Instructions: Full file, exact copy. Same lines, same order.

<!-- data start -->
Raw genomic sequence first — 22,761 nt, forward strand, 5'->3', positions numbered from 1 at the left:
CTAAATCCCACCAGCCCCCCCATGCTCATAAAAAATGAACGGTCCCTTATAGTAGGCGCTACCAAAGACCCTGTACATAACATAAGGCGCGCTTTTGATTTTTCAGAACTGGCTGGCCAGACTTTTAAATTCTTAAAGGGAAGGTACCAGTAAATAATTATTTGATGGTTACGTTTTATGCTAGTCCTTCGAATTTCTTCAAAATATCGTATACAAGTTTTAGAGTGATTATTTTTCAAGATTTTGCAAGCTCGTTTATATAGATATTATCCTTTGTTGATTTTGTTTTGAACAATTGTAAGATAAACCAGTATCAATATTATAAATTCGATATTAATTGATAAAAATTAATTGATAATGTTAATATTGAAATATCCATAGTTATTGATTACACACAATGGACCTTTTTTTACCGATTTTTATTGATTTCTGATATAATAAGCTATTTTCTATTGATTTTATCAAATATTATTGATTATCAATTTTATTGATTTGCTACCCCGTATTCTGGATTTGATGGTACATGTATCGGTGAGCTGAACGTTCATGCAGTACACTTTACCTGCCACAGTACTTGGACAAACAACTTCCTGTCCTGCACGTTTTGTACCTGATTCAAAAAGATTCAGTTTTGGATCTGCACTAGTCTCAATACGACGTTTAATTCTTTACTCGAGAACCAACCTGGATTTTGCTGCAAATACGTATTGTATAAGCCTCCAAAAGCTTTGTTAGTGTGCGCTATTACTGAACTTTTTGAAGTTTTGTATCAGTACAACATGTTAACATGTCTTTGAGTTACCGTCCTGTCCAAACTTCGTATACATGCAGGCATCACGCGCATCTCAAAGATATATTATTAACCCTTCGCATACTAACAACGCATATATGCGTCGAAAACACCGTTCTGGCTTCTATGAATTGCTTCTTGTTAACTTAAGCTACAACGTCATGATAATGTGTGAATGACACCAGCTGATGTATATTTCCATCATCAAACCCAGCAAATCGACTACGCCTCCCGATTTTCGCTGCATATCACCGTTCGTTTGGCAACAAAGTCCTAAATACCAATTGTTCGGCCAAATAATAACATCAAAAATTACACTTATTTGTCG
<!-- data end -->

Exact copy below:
Raw genomic sequence first — 22,761 nt, forward strand, 5'->3', positions numbered from 1 at the left:
CTAAATCCCACCAGCCCCCCCATGCTCATAAAAAATGAACGGTCCCTTATAGTAGGCGCTACCAAAGACCCTGTACATAACATAAGGCGCGCTTTTGATTTTTCAGAACTGGCTGGCCAGACTTTTAAATTCTTAAAGGGAAGGTACCAGTAAATAATTATTTGATGGTTACGTTTTATGCTAGTCCTTCGAATTTCTTCAAAATATCGTATACAAGTTTTAGAGTGATTATTTTTCAAGATTTTGCAAGCTCGTTTATATAGATATTATCCTTTGTTGATTTTGTTTTGAACAATTGTAAGATAAACCAGTATCAATATTATAAATTCGATATTAATTGATAAAAATTAATTGATAATGTTAATATTGAAATATCCATAGTTATTGATTACACACAATGGACCTTTTTTTACCGATTTTTATTGATTTCTGATATAATAAGCTATTTTCTATTGATTTTATCAAATATTATTGATTATCAATTTTATTGATTTGCTACCCCGTATTCTGGATTTGATGGTACATGTATCGGTGAGCTGAACGTTCATGCAGTACACTTTACCTGCCACAGTACTTGGACAAACAACTTCCTGTCCTGCACGTTTTGTACCTGATTCAAAAAGATTCAGTTTTGGATCTGCACTAGTCTCAATACGACGTTTAATTCTTTACTCGAGAACCAACCTGGATTTTGCTGCAAATACGTATTGTATAAGCCTCCAAAAGCTTTGTTAGTGTGCGCTATTACTGAACTTTTTGAAGTTTTGTATCAGTACAACATGTTAACATGTCTTTGAGTTACCGTCCTGTCCAAACTTCGTATACATGCAGGCATCACGCGCATCTCAAAGATATATTATTAACCCTTCGCATACTAACAACGCATATATGCGTCGAAAACACCGTTCTGGCTTCTATGAATTGCTTCTTGTTAACTTAAGCTACAACGTCATGATAATGTGTGAATGACACCAGCTGATGTATATTTCCATCATCAAACCCAGCAAATCGACTACGCCTCCCGATTTTCGCTGCATATCACCGTTCGTTTGGCAACAAAGTCCTAAATACCAATTGTTCGGCCAAATAATAACATCAAAAATTACACTTATTTGTCG